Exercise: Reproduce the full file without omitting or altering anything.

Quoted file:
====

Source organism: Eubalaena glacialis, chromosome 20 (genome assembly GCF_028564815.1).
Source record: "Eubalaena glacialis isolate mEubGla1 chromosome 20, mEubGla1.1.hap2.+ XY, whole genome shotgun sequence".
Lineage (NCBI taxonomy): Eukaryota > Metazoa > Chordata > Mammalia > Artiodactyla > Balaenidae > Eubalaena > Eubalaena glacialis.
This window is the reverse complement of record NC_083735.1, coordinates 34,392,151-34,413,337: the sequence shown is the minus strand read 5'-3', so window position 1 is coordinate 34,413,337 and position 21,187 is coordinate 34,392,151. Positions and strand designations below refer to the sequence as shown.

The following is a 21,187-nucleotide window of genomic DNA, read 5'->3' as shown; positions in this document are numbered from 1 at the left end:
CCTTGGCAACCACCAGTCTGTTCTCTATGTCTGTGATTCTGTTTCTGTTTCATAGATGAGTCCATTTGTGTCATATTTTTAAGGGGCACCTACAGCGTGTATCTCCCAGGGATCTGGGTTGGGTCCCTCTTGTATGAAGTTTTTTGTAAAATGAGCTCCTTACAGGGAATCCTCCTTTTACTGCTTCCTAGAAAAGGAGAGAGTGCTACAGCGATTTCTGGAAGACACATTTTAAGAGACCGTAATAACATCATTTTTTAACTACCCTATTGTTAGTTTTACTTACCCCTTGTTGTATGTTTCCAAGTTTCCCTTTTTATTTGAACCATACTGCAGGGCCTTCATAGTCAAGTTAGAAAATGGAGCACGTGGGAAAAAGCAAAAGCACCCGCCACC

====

Source organism: Eubalaena glacialis, chromosome 20 (genome assembly GCF_028564815.1).
Source record: "Eubalaena glacialis isolate mEubGla1 chromosome 20, mEubGla1.1.hap2.+ XY, whole genome shotgun sequence".
Lineage (NCBI taxonomy): Eukaryota > Metazoa > Chordata > Mammalia > Artiodactyla > Balaenidae > Eubalaena > Eubalaena glacialis.
This window is the reverse complement of record NC_083735.1, coordinates 34,392,151-34,413,337: the sequence shown is the minus strand read 5'-3', so window position 1 is coordinate 34,413,337 and position 21,187 is coordinate 34,392,151. Positions and strand designations below refer to the sequence as shown.

The following is a 21,187-nucleotide window of genomic DNA, read 5'->3' as shown; positions in this document are numbered from 1 at the left end:
CCTTGGCAACCACCAGTCTGTTCTCTATGTCTGTGATTCTGTTTCTGTTTCATAGATGAGTCCATTTGTGTCATATTTTTAAGGGGCACCTACAGCGTGTATCTCCCAGGGATCTGGGTTGGGTCCCTCTTGTATGAAGTTTTTTGTAAAATGAGCTCCTTACAGGGAATCCTCCTTTTACTGCTTCCTAGAAAAGGAGAGAGTGCTACAGCGATTTCTGGAAGACACATTTTAAGAGACCGTAATAACATCATTTTTTAACTACCCTATTGTTAGTTTTACTTACCCCTTGTTGTATGTTTCCAAGTTTCCCTTTTTATTTGAACCATACTGCAGGGCCTTCATAGTCAAGTTAGAAAATGGAGCACGTGGGAAAAAGCAAAAGCACCCGCCACC